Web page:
A love that transcends centuries
As I mentioned last week, I went down to visit my daughter in New York City over Thanksgiving. One of our stops in Manhattan was the Museum of Biblical Art (thanks for the suggestion, Marc!). We caught the last day of a magnificent exhibit of The Saint John's Bible in Context, along with being able to view many other ancient Bibles.
The Saint John's Bible was awesome. Even one plain page of this calligraphic illuminated Bible is a priceless work of art—the fact that they're doing the calligraphy for *every* page and including gold-emblazoned illustrations amazes me. We learned that parchment is actually animal skin, specially treated, which is why it's transparent. We learned that this particular Bible is achieving its perfect balance through computer generated layout and spacing, even though the pages are then hand-drawn with actual quills. The best of both worlds working together.
The text below it is: "The Spirit lifted me up and brought me to the inner court: and the glory of the Lord filled the temple." The colors just made me see the glory of the Lord filling the temple! The entire image looked like it was moving, shimmering, alive with the Spirit.
But I think what moved me the most was another Bible, in the back of the exhibit, dated I believe from the 1100s. It was also a hand-scribed masterpiece, although smaller. It was open to a page in Ecclesiastes, and the page had notes on it. I mean notes like you or I would make—underlinings, comments in the margins, little symbols pointing to particular passages.
Not only did some monk, or many monks, write out this Bible by hand almost a thousand years ago, but another monk got his hands on it and studied it closely, making notes for his own spiritual advancement. I'm picturing these guys in their Franciscan robes huddled over the pages by candlelight, wrestling to purify their souls with the ancient Latin words.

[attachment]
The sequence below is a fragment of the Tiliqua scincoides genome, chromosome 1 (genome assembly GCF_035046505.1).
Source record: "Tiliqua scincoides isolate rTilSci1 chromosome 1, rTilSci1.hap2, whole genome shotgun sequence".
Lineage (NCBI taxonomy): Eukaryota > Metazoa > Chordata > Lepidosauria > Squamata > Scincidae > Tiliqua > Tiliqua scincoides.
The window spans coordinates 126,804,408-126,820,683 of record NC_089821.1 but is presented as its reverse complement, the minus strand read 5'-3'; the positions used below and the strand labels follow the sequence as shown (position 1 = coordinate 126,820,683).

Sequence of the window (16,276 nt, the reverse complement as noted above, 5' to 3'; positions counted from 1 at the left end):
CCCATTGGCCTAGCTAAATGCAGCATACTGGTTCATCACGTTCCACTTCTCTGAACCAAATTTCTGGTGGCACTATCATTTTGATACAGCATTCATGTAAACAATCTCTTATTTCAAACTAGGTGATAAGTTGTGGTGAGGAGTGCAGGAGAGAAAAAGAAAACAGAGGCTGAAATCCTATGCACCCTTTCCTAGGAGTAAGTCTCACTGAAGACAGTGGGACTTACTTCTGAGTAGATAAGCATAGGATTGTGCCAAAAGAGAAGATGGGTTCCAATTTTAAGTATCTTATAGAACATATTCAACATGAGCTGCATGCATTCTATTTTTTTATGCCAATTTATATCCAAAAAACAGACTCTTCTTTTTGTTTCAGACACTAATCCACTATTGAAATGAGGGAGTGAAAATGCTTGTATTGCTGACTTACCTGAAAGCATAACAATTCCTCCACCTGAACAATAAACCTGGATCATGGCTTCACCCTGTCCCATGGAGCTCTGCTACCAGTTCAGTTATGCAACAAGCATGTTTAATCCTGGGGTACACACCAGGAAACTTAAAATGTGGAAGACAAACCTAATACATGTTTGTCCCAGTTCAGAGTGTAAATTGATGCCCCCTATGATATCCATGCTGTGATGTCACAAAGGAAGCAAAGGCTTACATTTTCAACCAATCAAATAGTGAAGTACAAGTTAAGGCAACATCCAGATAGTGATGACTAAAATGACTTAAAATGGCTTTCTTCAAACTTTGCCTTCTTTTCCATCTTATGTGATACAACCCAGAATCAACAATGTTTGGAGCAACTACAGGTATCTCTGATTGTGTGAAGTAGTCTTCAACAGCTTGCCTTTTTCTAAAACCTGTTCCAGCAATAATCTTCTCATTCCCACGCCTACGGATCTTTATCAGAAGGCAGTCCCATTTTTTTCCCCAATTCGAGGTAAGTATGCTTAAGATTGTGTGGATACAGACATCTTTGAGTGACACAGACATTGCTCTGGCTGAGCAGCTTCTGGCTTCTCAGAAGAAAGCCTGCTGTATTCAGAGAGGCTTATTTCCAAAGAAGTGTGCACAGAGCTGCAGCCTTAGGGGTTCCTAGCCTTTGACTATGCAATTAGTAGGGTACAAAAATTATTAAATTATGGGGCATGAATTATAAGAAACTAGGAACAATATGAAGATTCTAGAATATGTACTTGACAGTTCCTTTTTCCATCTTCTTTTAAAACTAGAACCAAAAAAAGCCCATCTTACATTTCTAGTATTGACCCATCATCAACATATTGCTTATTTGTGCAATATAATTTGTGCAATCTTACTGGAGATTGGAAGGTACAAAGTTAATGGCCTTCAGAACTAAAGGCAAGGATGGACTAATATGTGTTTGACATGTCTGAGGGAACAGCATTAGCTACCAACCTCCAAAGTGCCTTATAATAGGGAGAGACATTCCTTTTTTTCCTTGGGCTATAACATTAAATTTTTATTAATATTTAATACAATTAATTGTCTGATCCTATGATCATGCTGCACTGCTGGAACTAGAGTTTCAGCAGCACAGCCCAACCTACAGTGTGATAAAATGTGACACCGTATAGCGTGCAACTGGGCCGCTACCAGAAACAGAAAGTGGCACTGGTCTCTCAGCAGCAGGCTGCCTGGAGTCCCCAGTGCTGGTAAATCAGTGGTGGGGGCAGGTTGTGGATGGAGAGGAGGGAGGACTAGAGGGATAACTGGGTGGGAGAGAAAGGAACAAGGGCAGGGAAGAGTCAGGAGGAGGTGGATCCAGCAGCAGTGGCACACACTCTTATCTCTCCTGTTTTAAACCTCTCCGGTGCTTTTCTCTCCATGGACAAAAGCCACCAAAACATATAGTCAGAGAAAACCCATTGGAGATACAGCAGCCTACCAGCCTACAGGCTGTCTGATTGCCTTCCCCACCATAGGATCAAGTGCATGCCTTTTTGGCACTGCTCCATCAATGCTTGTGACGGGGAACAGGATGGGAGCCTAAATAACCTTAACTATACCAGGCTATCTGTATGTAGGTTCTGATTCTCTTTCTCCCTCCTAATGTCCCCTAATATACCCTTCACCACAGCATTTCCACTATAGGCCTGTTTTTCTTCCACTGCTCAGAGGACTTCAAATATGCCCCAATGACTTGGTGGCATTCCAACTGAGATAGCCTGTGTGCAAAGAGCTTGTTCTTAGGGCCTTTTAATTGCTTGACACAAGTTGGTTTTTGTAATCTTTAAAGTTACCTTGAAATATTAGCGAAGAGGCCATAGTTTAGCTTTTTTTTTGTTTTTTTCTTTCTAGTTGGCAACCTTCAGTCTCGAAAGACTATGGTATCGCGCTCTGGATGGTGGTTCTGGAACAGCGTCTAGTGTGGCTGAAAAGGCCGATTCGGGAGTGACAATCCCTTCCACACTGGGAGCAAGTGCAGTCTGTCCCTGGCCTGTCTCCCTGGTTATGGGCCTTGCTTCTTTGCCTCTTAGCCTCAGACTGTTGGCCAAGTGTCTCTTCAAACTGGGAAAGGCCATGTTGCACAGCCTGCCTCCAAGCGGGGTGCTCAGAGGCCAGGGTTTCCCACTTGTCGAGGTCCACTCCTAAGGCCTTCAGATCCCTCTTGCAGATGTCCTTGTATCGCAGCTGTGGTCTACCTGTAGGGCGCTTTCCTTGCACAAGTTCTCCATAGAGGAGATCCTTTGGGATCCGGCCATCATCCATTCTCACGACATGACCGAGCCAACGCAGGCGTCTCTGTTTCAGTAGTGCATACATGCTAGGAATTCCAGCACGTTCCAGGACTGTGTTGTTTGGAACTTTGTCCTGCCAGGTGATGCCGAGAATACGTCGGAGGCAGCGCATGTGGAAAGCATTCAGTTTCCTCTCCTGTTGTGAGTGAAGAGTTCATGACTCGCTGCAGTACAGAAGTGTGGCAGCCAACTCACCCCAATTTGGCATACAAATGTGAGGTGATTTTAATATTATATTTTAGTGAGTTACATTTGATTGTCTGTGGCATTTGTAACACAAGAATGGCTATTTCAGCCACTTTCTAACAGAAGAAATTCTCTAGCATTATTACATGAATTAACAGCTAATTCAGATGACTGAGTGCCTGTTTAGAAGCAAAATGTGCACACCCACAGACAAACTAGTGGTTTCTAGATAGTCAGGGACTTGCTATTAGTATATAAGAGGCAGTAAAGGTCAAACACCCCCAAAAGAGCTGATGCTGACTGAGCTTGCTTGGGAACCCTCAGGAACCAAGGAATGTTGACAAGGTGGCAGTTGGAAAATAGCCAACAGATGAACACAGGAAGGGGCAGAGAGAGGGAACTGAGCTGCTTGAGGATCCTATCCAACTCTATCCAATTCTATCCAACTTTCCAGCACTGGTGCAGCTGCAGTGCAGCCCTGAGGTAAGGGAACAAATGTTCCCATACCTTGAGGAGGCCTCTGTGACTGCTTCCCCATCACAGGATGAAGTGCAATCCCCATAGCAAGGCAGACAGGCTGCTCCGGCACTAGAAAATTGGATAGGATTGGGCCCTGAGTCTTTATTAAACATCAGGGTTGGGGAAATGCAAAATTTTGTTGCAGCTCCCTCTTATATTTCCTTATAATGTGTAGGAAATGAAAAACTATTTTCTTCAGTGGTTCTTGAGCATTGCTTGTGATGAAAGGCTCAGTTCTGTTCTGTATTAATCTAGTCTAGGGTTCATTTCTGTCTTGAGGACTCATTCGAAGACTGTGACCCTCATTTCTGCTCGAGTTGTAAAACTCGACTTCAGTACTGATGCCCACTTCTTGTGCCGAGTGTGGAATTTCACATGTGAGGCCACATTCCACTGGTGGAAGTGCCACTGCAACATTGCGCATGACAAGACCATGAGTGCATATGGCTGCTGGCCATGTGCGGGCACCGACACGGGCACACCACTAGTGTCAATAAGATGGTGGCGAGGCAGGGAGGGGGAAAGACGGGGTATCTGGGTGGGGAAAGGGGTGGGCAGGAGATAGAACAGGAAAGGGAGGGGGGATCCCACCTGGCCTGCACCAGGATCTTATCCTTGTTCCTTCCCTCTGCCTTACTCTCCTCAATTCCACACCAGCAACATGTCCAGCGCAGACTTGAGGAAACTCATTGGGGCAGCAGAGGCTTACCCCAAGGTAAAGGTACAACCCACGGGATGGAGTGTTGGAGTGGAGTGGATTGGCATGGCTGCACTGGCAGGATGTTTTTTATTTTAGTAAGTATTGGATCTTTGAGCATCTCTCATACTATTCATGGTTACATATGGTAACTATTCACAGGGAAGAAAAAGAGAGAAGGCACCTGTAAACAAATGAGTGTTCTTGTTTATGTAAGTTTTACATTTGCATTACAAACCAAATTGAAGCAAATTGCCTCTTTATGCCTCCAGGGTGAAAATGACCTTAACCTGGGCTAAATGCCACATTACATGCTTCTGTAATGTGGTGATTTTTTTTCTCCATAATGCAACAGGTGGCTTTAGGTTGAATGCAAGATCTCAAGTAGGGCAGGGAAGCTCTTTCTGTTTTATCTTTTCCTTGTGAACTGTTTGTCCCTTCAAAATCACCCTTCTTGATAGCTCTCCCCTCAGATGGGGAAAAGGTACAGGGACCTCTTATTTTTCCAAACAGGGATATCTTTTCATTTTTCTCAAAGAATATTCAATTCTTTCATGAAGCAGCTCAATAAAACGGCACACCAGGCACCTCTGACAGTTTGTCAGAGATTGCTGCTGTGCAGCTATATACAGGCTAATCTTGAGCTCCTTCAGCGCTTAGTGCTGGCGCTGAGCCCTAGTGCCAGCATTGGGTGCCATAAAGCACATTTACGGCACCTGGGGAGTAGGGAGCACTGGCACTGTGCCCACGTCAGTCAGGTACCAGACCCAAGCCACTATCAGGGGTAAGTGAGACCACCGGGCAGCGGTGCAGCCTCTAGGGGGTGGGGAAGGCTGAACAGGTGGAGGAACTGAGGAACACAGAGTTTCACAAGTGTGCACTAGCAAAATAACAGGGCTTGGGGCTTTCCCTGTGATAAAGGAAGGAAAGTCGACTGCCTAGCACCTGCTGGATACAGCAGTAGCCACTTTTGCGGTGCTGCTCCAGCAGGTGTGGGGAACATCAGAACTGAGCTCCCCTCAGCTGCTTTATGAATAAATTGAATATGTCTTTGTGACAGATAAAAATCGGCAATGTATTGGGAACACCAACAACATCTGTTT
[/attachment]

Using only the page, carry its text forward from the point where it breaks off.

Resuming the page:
And there I stood, in 21st century Manhattan, gazing in wonder at their handiwork. The city screamed and clattered around us just outside the museum doors. I had swiped a small plastic card through a machine to gain entrance to a series of hooked together conveyances that took me in twenty minutes on a trip underground that would have taken them an entire day to walk, if there were a bridge. We would soon leave the building and return the way we came to a room that stood fifteen floors above the ground, and we'd heat our dinner in a little white box that made whirring noises and beeps. I imagined showing all this to my monk friends, and realized our world would be unimaginable to them. It would probably seem like magic—wonders beyond the scope of their experience.
Yet they and I shared one common bond—a love of the Bible. This love transcends the time that separates us. These monks are my brothers on the same spiritual journey that is going on today. And who knows where these dear souls are now on their journey in the afterlife. Perhaps they've seen wonders by now that eclipse anything in our world. Certainly their earnest fidelity to the Word must have opened the way for them.
I'm so thankful for their work in keeping the Bible alive through those Dark Ages so that we have it today. I hope to meet them someday to thank them personally.
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